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Go Ahead, Take the Risk: Entrepreneurship Pays Off

Go Ahead, Take the Risk: Entrepreneurship Pays Off
Credit: michaeljung/Shutterstock

Starting your own business isn't as big of a financial gamble as you might think, new research finds.

Entrepreneurs whose businesses don't succeed – which statistics show is a good possibility – can return to the salaried workforce and recover their earnings quickly, according to a study from the University of California, Berkeley's Haas School of Business.

The research discovered that becoming an entrepreneur ends up being a no-lose situation for many. Failed entrepreneurs end up with comparable lifetime earnings when they return to a salaried position, while those who remain entrepreneurs earn substantially more than their peers who never branched out on their own.

"Would-be entrepreneurs may think they have a huge chance of failure and will be sacrificing earnings for the rest of their lives, but it's not true," Gustavo Manso, the study's author and an assistant professor at the Haas School of Business, said in a statement. "Even if the business fails, entrepreneurs don't suffer as much since they are able to quickly transition to the salaried workforce."

For the study, Manso followed the careers of both successful and unsuccessful entrepreneurs over three decades, including founders of innovative startups and small business owners, such as restaurant owners. He used the National Longitudinal Survey of Youth-1979 to model entrepreneurship's return on investment. [The Best Colleges to Study Entrepreneurship ]

He had access to data on 12,686 young men and women who ranged in age from 14 to 22 when they were first surveyed in 1979. For the survey, participants were interviewed annually through 1994 and every two years since then.

The data shows that individuals who launch their own business, but abandon entrepreneurship in less than two years, are not punished, achieving approximately the same earnings as similar individuals who never attempted to be entrepreneurs.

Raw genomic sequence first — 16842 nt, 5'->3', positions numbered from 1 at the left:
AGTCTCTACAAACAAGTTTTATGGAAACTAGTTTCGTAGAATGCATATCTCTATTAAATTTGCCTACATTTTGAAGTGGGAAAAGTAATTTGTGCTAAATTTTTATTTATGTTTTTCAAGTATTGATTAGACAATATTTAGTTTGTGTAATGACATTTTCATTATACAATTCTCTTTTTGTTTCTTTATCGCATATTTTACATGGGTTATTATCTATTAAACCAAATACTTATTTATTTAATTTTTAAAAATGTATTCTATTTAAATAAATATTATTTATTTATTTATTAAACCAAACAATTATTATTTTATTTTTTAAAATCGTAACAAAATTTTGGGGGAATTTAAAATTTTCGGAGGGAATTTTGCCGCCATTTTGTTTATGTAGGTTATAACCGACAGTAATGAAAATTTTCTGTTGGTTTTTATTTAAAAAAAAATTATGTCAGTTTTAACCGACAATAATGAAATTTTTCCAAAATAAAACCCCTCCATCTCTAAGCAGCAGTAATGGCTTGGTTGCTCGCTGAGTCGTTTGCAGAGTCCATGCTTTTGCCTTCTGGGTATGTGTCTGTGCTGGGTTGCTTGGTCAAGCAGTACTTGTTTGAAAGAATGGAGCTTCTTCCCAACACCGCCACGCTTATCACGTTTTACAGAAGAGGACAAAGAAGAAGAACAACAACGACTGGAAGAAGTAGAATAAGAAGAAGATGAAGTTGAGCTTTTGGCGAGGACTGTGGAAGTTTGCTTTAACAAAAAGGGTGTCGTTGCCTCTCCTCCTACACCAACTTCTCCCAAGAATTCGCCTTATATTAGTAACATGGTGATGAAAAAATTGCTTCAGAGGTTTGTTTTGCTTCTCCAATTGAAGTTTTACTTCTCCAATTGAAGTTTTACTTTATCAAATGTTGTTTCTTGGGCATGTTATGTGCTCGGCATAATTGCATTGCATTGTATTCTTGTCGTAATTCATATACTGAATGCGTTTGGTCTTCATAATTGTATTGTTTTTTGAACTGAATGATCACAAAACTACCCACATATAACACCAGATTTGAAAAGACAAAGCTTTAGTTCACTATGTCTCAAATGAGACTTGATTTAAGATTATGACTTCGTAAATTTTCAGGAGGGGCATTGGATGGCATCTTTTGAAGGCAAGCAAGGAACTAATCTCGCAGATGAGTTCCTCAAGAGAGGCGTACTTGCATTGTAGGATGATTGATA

"Most entrepreneurs fail quickly and are able to limit their losses by moving back to the salaried workforce," Manso wrote in the research.

Those who continue on their entrepreneurial path end up earning about 10 percent more over the course of their lifetime than salaried workers with similar characteristics, according to the study.

"The study suggests that becoming an entrepreneur is a rational decision and failing isn't as bad as one would think," Manso said. "It doesn't hurt your lifetime prospects."

Chad Brooks

Chad Brooks is a Chicago-based writer and editor with nearly 20 years in media. A 1998 journalism graduate of Indiana University, Chad began his career with Business News Daily in 2011 as a freelance writer. In 2014, he joined the staff full time as a senior writer. Before Business News Daily, Chad spent nearly a decade as a staff reporter for the Daily Herald in suburban Chicago, covering a wide array of topics including local and state government, crime, the legal system and education. Chad has also worked on the other side of the media industry, promoting small businesses throughout the United States for two years in a public relations role. His first book, How to Start a Home-Based App Development Business, was published in 2014. He lives with his wife and daughter in the Chicago suburbs.